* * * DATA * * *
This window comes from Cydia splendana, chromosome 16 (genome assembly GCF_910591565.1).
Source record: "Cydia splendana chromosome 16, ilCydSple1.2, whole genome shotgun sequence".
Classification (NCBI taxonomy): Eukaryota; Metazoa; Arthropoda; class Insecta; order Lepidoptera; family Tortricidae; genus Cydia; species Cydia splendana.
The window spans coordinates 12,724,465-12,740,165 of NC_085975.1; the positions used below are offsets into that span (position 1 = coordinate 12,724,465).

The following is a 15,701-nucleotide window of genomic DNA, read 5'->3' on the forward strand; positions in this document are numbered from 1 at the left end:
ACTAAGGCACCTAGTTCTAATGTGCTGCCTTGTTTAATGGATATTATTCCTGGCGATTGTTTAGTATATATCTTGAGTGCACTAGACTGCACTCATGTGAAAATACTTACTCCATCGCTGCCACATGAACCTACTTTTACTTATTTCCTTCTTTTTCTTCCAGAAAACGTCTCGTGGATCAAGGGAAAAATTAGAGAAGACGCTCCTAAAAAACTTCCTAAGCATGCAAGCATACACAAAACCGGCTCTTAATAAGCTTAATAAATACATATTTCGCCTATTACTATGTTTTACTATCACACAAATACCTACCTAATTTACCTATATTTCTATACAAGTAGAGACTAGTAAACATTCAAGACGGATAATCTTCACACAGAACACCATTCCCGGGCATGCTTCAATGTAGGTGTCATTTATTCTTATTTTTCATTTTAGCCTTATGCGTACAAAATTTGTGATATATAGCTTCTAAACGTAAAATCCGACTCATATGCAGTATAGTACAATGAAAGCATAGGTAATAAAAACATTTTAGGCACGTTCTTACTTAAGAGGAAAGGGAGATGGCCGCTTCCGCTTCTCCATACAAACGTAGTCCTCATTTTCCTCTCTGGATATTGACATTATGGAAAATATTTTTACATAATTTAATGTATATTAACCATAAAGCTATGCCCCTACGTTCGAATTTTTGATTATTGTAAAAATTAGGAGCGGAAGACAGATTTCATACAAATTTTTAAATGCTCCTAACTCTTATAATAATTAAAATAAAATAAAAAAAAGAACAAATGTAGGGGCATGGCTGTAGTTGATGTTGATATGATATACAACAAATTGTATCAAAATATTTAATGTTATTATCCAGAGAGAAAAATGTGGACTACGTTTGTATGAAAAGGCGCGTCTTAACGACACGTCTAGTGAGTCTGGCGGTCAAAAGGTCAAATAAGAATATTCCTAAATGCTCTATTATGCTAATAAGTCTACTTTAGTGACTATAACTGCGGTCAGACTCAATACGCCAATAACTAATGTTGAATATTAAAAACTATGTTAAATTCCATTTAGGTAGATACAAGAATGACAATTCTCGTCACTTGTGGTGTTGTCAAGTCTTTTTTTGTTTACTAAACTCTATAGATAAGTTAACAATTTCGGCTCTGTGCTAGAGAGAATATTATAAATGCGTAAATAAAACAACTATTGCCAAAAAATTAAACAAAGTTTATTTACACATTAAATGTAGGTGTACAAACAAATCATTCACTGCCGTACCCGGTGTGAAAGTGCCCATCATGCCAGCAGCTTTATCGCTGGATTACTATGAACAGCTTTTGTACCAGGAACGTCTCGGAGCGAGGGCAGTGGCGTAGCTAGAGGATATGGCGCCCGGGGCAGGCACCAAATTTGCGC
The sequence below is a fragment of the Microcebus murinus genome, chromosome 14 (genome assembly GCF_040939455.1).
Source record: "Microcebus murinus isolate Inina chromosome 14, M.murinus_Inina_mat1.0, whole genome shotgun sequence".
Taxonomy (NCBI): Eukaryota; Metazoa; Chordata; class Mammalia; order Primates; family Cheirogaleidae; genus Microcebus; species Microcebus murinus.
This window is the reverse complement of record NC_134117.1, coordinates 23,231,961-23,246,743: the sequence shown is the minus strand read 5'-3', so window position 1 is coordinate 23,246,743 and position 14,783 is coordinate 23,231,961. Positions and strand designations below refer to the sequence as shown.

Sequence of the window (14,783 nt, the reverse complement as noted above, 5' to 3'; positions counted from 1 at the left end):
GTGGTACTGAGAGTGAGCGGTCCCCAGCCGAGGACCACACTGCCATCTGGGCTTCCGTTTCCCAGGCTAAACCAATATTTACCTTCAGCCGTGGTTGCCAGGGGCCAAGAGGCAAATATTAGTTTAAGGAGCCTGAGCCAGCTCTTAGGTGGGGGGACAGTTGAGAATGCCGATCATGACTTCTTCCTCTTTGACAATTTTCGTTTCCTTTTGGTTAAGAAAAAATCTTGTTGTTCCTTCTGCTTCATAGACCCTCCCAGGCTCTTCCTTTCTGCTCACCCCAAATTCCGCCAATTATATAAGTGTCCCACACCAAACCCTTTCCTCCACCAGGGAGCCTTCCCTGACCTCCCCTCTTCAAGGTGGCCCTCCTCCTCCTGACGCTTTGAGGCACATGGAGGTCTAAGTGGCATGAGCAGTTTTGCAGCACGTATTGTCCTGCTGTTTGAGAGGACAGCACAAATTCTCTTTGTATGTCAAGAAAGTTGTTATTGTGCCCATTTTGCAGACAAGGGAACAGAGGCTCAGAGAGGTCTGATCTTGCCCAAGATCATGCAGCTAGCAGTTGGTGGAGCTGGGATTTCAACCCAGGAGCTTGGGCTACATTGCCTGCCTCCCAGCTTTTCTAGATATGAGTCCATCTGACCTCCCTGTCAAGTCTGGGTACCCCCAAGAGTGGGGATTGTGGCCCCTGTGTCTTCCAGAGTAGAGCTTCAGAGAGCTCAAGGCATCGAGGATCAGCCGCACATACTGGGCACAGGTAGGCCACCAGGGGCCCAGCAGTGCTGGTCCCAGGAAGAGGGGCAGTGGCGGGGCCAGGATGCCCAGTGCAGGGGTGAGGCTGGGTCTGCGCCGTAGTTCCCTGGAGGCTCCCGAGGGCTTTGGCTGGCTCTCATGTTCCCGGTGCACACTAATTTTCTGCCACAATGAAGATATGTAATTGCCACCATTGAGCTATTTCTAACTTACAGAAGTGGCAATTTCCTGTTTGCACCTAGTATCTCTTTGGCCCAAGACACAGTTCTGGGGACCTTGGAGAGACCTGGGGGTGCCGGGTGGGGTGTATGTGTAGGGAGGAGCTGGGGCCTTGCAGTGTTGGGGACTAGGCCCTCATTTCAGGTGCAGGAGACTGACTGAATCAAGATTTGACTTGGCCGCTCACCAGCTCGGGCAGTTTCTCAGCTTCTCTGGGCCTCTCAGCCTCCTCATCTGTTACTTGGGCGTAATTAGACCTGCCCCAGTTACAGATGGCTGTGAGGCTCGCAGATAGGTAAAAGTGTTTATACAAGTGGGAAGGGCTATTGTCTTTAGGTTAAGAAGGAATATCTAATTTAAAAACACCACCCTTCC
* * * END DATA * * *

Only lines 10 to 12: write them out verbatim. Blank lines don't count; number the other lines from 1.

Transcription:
This window is the reverse complement of record NC_134117.1, coordinates 23,231,961-23,246,743: the sequence shown is the minus strand read 5'-3', so window position 1 is coordinate 23,246,743 and position 14,783 is coordinate 23,231,961. Positions and strand designations below refer to the sequence as shown.

Sequence of the window (14,783 nt, the reverse complement as noted above, 5' to 3'; positions counted from 1 at the left end):
GTGGTACTGAGAGTGAGCGGTCCCCAGCCGAGGACCACACTGCCATCTGGGCTTCCGTTTCCCAGGCTAAACCAATATTTACCTTCAGCCGTGGTTGCCAGGGGCCAAGAGGCAAATATTAGTTTAAGGAGCCTGAGCCAGCTCTTAGGTGGGGGGACAGTTGAGAATGCCGATCATGACTTCTTCCTCTTTGACAATTTTCGTTTCCTTTTGGTTAAGAAAAAATCTTGTTGTTCCTTCTGCTTCATAGACCCTCCCAGGCTCTTCCTTTCTGCTCACCCCAAATTCCGCCAATTATATAAGTGTCCCACACCAAACCCTTTCCTCCACCAGGGAGCCTTCCCTGACCTCCCCTCTTCAAGGTGGCCCTCCTCCTCCTGACGCTTTGAGGCACATGGAGGTCTAAGTGGCATGAGCAGTTTTGCAGCACGTATTGTCCTGCTGTTTGAGAGGACAGCACAAATTCTCTTTGTATGTCAAGAAAGTTGTTATTGTGCCCATTTTGCAGACAAGGGAACAGAGGCTCAGAGAGGTCTGATCTTGCCCAAGATCATGCAGCTAGCAGTTGGTGGAGCTGGGATTTCAACCCAGGAGCTTGGGCTACATTGCCTGCCTCCCAGCTTTTCTAGATATGAGTCCATCTGACCTCCCTGTCAAGTCTGGGTACCCCCAAGAGTGGGGATTGTGGCCCCTGTGTCTTCCAGAGTAGAGCTTCAGAGAGCTCAAGGCATCGAGGATCAGCCGCACATACTGGGCACAGGTAGGCCACCAGGGGCCCAGCAGTGCTGGTCCCAGGAAGAGGGGCAGTGGCGGGGCCAGGATGCCCAGTGCAGGGGTGAGGCTGGGTCTGCGCCGTAGTTCCCTGGAGGCTCCCGAGGGCTTTGGCTGGCTCTCATGTTCCCGGTGCACACTAATTTTCTGCCACAATGAAGATATGTAATTGCCACCATTGAGCTATTTCTAACTTACAGAAGTGGCAATTTCCTGTTTGCACCTAGTATCTCTTTGGCCCAAGACACAGTTCTGGGGACCTTGGAGAGACCTGGGGGTGCCGGGTGGGGTGTATGTGTAGGGAGGAGCTGGGGCCTTGCAGTGTTGGGGACTAGGCCCTCATTTCAGGTGCAGGAGACTGACTGAATCAAGATTTGACTTGGCCGCTCACCAGCTCGGGCAGTTTCTCAGCTTCTCTGGGCCTCTCAGCCTCCTCATCTGTTACTTGGGCGTAATTAGACCTGCCCCAGTTACAGATGGCTGTGAGGCTCGCAGATAGGTAAAAGTGTTTATACAAGTGGGAAGGGCTATTGTCTTTAGGTTAAGAAGGAATATCTAATTTAAAAACACCACCCTTCC